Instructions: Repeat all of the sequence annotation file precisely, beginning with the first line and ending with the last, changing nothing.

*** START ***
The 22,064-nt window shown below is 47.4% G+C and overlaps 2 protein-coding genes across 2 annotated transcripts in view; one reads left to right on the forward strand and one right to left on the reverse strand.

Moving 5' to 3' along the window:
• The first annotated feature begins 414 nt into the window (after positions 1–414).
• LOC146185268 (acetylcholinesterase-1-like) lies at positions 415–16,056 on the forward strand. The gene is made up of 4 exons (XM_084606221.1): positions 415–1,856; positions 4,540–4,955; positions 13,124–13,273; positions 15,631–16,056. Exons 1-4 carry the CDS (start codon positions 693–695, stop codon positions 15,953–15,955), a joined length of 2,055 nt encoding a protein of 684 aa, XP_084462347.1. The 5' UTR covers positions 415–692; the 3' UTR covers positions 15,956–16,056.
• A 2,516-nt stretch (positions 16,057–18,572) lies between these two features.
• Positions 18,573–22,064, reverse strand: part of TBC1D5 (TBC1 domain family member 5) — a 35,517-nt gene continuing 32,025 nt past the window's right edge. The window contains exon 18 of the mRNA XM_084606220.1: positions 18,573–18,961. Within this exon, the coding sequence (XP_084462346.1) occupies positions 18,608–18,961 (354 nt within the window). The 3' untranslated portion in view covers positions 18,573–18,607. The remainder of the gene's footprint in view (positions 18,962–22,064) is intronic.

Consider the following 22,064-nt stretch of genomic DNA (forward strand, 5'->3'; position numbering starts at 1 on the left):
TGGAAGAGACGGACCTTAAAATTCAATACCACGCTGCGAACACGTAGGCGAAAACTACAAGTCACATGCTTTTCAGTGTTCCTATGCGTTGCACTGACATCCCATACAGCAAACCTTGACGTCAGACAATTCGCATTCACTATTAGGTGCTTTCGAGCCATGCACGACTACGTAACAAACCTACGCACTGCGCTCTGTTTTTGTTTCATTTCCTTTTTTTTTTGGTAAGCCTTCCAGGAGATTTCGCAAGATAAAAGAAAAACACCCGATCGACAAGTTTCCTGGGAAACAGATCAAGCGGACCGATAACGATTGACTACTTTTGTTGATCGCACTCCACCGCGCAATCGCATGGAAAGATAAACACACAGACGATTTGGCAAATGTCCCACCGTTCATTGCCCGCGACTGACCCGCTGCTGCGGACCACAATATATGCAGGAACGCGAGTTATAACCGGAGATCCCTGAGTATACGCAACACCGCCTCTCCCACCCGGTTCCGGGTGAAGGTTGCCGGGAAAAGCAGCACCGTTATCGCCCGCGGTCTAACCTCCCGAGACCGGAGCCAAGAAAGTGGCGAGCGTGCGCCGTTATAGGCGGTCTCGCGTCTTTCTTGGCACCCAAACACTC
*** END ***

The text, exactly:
The 22,064-nt window shown below is 47.4% G+C and overlaps 2 protein-coding genes across 2 annotated transcripts in view; one reads left to right on the forward strand and one right to left on the reverse strand.

Moving 5' to 3' along the window:
• The first annotated feature begins 414 nt into the window (after positions 1–414).
• LOC146185268 (acetylcholinesterase-1-like) lies at positions 415–16,056 on the forward strand. The gene is made up of 4 exons (XM_084606221.1): positions 415–1,856; positions 4,540–4,955; positions 13,124–13,273; positions 15,631–16,056. Exons 1-4 carry the CDS (start codon positions 693–695, stop codon positions 15,953–15,955), a joined length of 2,055 nt encoding a protein of 684 aa, XP_084462347.1. The 5' UTR covers positions 415–692; the 3' UTR covers positions 15,956–16,056.
• A 2,516-nt stretch (positions 16,057–18,572) lies between these two features.
• Positions 18,573–22,064, reverse strand: part of TBC1D5 (TBC1 domain family member 5) — a 35,517-nt gene continuing 32,025 nt past the window's right edge. The window contains exon 18 of the mRNA XM_084606220.1: positions 18,573–18,961. Within this exon, the coding sequence (XP_084462346.1) occupies positions 18,608–18,961 (354 nt within the window). The 3' untranslated portion in view covers positions 18,573–18,607. The remainder of the gene's footprint in view (positions 18,962–22,064) is intronic.

Consider the following 22,064-nt stretch of genomic DNA (forward strand, 5'->3'; position numbering starts at 1 on the left):
TGGAAGAGACGGACCTTAAAATTCAATACCACGCTGCGAACACGTAGGCGAAAACTACAAGTCACATGCTTTTCAGTGTTCCTATGCGTTGCACTGACATCCCATACAGCAAACCTTGACGTCAGACAATTCGCATTCACTATTAGGTGCTTTCGAGCCATGCACGACTACGTAACAAACCTACGCACTGCGCTCTGTTTTTGTTTCATTTCCTTTTTTTTTTGGTAAGCCTTCCAGGAGATTTCGCAAGATAAAAGAAAAACACCCGATCGACAAGTTTCCTGGGAAACAGATCAAGCGGACCGATAACGATTGACTACTTTTGTTGATCGCACTCCACCGCGCAATCGCATGGAAAGATAAACACACAGACGATTTGGCAAATGTCCCACCGTTCATTGCCCGCGACTGACCCGCTGCTGCGGACCACAATATATGCAGGAACGCGAGTTATAACCGGAGATCCCTGAGTATACGCAACACCGCCTCTCCCACCCGGTTCCGGGTGAAGGTTGCCGGGAAAAGCAGCACCGTTATCGCCCGCGGTCTAACCTCCCGAGACCGGAGCCAAGAAAGTGGCGAGCGTGCGCCGTTATAGGCGGTCTCGCGTCTTTCTTGGCACCCAAACACTC